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Randy 's Comment
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Hi, I'm Randy, 47 and making a change to start driving trucks which I've always wanted to do. I joined here last summer as I was studying to take my written exam the Maine and found your training pages. I took my tests, including tanker and hazmat , and passed except the combination. It kinda discouraged me and then I started using High Road and taking the practice tests and a month later when I finally got back in there to retest(I put my paper in the mail same day I failed, thanks covid!) I easily passed the combination test and received my learners permit. I have a brother in law that owns a 20 truck company up here that hauls a little of everything but mostly wood chips, so I am getting some good practice reversing around the yard and shifting. My father in law was a long time trucker and has been with me showing me how its done, but also giving me plenty of space to work on developing my skills. His thing is not allowing me on the road until I master maneuvering the truck and trailer(53' triple axle) and being able to reverse with ease. I have been at it about a month or so usually spending a few hours on Satuardays, and I feel I have learned so much about how everything moves and how little adjustments can go a long way! I never thought I would be able to do what I do now, which is backing up several different scenarios including blind-side backing between trailers, reversing in an oval around the garage, and straight backing down the long lane to the road which, surprising to me, was the hardest of all the backing at first. I feel really fortunate in how ideal this area is that I have to my disposal to learn. My father in law lives up the road from the company about 3 or 4 miles and has a garage with a huge lot so when we go on the road I will be able to go back and forth down the road, and it has a few good twists in it too! When I do get my license, I will likely be hauling a chip trailer part time for my brother in law, and build my experience. If I do that for a year or so, I wonder how likely companies will want to hire me with getting my experience that way? I don't really want to run chips forever but a year or two could be doable I guess. Thank-you for this awesome site, I love going on here and reading everything!

HAZMAT:

Hazardous Materials

Explosive, flammable, poisonous or otherwise potentially dangerous cargo. Large amounts of especially hazardous cargo are required to be placarded under HAZMAT regulations

OWI:

Operating While Intoxicated

Anne A. (momcat)'s Comment
member avatar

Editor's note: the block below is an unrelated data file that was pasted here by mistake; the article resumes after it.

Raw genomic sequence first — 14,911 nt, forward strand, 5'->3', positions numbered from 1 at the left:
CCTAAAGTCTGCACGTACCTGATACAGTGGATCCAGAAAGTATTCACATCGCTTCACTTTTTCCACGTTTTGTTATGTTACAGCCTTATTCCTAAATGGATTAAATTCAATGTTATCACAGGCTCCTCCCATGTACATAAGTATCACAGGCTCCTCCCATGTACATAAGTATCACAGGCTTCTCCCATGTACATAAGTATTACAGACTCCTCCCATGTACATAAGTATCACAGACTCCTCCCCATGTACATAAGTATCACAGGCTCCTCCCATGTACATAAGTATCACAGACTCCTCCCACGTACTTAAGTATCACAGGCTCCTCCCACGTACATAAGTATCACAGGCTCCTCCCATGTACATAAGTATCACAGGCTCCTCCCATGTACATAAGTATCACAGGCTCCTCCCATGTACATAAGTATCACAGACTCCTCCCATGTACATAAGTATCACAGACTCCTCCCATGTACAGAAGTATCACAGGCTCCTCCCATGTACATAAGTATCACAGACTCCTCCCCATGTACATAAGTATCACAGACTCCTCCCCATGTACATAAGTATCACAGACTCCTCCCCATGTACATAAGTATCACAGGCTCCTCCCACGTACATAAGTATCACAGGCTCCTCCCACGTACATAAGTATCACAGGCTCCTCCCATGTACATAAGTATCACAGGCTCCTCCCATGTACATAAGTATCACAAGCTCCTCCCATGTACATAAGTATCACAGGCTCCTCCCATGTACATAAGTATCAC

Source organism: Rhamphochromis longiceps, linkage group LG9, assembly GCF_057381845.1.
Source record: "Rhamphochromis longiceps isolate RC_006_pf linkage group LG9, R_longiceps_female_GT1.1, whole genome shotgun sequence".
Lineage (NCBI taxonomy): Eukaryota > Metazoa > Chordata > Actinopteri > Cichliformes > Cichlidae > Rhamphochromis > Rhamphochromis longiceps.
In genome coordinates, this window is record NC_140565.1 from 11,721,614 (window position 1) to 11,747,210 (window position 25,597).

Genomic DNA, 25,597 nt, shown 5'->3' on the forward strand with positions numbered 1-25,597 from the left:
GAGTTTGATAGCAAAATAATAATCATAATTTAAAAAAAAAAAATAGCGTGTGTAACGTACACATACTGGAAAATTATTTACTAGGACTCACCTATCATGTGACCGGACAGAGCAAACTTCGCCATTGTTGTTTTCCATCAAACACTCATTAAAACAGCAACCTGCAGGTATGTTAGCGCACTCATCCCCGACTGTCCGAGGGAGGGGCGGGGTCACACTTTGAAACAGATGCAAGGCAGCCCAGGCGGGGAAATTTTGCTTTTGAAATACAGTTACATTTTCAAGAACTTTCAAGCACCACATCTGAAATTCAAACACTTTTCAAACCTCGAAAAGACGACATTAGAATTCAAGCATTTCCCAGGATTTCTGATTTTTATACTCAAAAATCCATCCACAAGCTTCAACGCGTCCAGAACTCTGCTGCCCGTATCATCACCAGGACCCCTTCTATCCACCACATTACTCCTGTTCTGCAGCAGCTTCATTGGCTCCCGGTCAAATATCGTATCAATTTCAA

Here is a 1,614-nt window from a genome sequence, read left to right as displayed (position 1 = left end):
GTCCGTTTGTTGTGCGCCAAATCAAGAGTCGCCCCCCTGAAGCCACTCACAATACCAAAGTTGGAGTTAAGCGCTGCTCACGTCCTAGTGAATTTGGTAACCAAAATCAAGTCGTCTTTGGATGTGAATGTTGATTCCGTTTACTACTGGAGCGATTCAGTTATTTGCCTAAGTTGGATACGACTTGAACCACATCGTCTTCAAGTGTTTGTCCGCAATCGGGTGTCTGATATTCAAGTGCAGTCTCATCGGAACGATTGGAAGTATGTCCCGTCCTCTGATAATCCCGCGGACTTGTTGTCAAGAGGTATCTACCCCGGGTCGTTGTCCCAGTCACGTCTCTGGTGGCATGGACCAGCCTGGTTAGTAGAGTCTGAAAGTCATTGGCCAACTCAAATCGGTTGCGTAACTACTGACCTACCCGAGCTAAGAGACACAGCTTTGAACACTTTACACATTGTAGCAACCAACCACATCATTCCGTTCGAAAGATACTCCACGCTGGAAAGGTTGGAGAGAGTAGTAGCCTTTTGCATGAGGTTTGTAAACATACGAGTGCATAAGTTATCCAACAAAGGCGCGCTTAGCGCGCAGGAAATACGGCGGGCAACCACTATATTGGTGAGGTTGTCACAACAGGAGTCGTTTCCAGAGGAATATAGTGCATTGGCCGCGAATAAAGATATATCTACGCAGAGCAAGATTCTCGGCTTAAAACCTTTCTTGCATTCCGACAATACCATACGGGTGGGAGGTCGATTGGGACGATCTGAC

Hi, I'm Randy, 47 and making a change to start driving trucks which I've always wanted to do. I joined here last summer as I was studying to take my written exam the Maine and found your training pages. I took my tests, including tanker and hazmat , and passed except the combination. It kinda discouraged me and then I started using High Road and taking the practice tests and a month later when I finally got back in there to retest(I put my paper in the mail same day I failed, thanks covid!) I easily passed the combination test and received my learners permit. I have a brother in law that owns a 20 truck company up here that hauls a little of everything but mostly wood chips, so I am getting some good practice reversing around the yard and shifting. My father in law was a long time trucker and has been with me showing me how its done, but also giving me plenty of space to work on developing my skills. His thing is not allowing me on the road until I master maneuvering the truck and trailer(53' triple axle) and being able to reverse with ease. I have been at it about a month or so usually spending a few hours on Satuardays, and I feel I have learned so much about how everything moves and how little adjustments can go a long way! I never thought I would be able to do what I do now, which is backing up several different scenarios including blind-side backing between trailers, reversing in an oval around the garage, and straight backing down the long lane to the road which, surprising to me, was the hardest of all the backing at first. I feel really fortunate in how ideal this area is that I have to my disposal to learn. My father in law lives up the road from the company about 3 or 4 miles and has a garage with a huge lot so when we go on the road I will be able to go back and forth down the road, and it has a few good twists in it too! When I do get my license, I will likely be hauling a chip trailer part time for my brother in law, and build my experience. If I do that for a year or so, I wonder how likely companies will want to hire me with getting my experience that way? I don't really want to run chips forever but a year or two could be doable I guess. Thank-you for this awesome site, I love going on here and reading everything!